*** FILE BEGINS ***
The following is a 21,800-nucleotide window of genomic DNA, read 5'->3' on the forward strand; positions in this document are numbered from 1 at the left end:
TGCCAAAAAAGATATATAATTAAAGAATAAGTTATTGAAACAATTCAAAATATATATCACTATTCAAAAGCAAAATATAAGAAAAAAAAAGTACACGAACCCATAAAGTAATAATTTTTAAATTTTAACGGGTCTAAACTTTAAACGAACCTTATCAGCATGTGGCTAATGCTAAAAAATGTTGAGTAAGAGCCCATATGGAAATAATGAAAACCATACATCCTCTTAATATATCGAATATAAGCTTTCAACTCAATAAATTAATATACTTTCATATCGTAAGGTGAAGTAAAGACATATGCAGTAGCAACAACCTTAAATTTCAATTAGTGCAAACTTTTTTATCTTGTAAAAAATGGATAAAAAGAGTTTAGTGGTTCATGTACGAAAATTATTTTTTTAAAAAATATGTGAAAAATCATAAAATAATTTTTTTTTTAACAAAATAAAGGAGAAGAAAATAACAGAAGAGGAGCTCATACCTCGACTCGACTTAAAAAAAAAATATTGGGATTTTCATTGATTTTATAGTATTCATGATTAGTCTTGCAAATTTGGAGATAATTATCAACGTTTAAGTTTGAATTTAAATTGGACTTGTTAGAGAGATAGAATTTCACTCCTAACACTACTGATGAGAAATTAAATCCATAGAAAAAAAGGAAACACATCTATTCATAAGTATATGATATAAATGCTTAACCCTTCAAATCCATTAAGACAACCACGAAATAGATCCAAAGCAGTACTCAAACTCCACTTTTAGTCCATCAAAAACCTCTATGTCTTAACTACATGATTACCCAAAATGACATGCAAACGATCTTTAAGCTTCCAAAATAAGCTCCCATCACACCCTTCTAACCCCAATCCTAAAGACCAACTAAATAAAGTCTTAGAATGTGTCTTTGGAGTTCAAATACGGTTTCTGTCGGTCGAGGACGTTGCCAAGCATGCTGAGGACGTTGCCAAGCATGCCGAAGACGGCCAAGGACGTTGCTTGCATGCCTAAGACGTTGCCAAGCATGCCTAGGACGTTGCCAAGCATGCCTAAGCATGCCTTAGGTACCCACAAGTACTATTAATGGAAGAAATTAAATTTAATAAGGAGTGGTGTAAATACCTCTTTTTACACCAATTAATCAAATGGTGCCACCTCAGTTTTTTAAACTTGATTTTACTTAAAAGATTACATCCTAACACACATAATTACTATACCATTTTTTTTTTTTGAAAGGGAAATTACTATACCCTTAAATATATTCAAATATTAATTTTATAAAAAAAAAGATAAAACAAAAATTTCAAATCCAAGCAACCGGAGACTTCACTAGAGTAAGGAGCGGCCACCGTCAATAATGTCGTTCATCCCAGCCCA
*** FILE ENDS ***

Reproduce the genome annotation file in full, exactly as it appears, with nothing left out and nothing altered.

The following is a 21,800-nucleotide window of genomic DNA, read 5'->3' on the forward strand; positions in this document are numbered from 1 at the left end:
TGCCAAAAAAGATATATAATTAAAGAATAAGTTATTGAAACAATTCAAAATATATATCACTATTCAAAAGCAAAATATAAGAAAAAAAAAGTACACGAACCCATAAAGTAATAATTTTTAAATTTTAACGGGTCTAAACTTTAAACGAACCTTATCAGCATGTGGCTAATGCTAAAAAATGTTGAGTAAGAGCCCATATGGAAATAATGAAAACCATACATCCTCTTAATATATCGAATATAAGCTTTCAACTCAATAAATTAATATACTTTCATATCGTAAGGTGAAGTAAAGACATATGCAGTAGCAACAACCTTAAATTTCAATTAGTGCAAACTTTTTTATCTTGTAAAAAATGGATAAAAAGAGTTTAGTGGTTCATGTACGAAAATTATTTTTTTAAAAAATATGTGAAAAATCATAAAATAATTTTTTTTTTAACAAAATAAAGGAGAAGAAAATAACAGAAGAGGAGCTCATACCTCGACTCGACTTAAAAAAAAAATATTGGGATTTTCATTGATTTTATAGTATTCATGATTAGTCTTGCAAATTTGGAGATAATTATCAACGTTTAAGTTTGAATTTAAATTGGACTTGTTAGAGAGATAGAATTTCACTCCTAACACTACTGATGAGAAATTAAATCCATAGAAAAAAAGGAAACACATCTATTCATAAGTATATGATATAAATGCTTAACCCTTCAAATCCATTAAGACAACCACGAAATAGATCCAAAGCAGTACTCAAACTCCACTTTTAGTCCATCAAAAACCTCTATGTCTTAACTACATGATTACCCAAAATGACATGCAAACGATCTTTAAGCTTCCAAAATAAGCTCCCATCACACCCTTCTAACCCCAATCCTAAAGACCAACTAAATAAAGTCTTAGAATGTGTCTTTGGAGTTCAAATACGGTTTCTGTCGGTCGAGGACGTTGCCAAGCATGCTGAGGACGTTGCCAAGCATGCCGAAGACGGCCAAGGACGTTGCTTGCATGCCTAAGACGTTGCCAAGCATGCCTAGGACGTTGCCAAGCATGCCTAAGCATGCCTTAGGTACCCACAAGTACTATTAATGGAAGAAATTAAATTTAATAAGGAGTGGTGTAAATACCTCTTTTTACACCAATTAATCAAATGGTGCCACCTCAGTTTTTTAAACTTGATTTTACTTAAAAGATTACATCCTAACACACATAATTACTATACCATTTTTTTTTTTTGAAAGGGAAATTACTATACCCTTAAATATATTCAAATATTAATTTTATAAAAAAAAAGATAAAACAAAAATTTCAAATCCAAGCAACCGGAGACTTCACTAGAGTAAGGAGCGGCCACCGTCAATAATGTCGTTCATCCCAGCCCA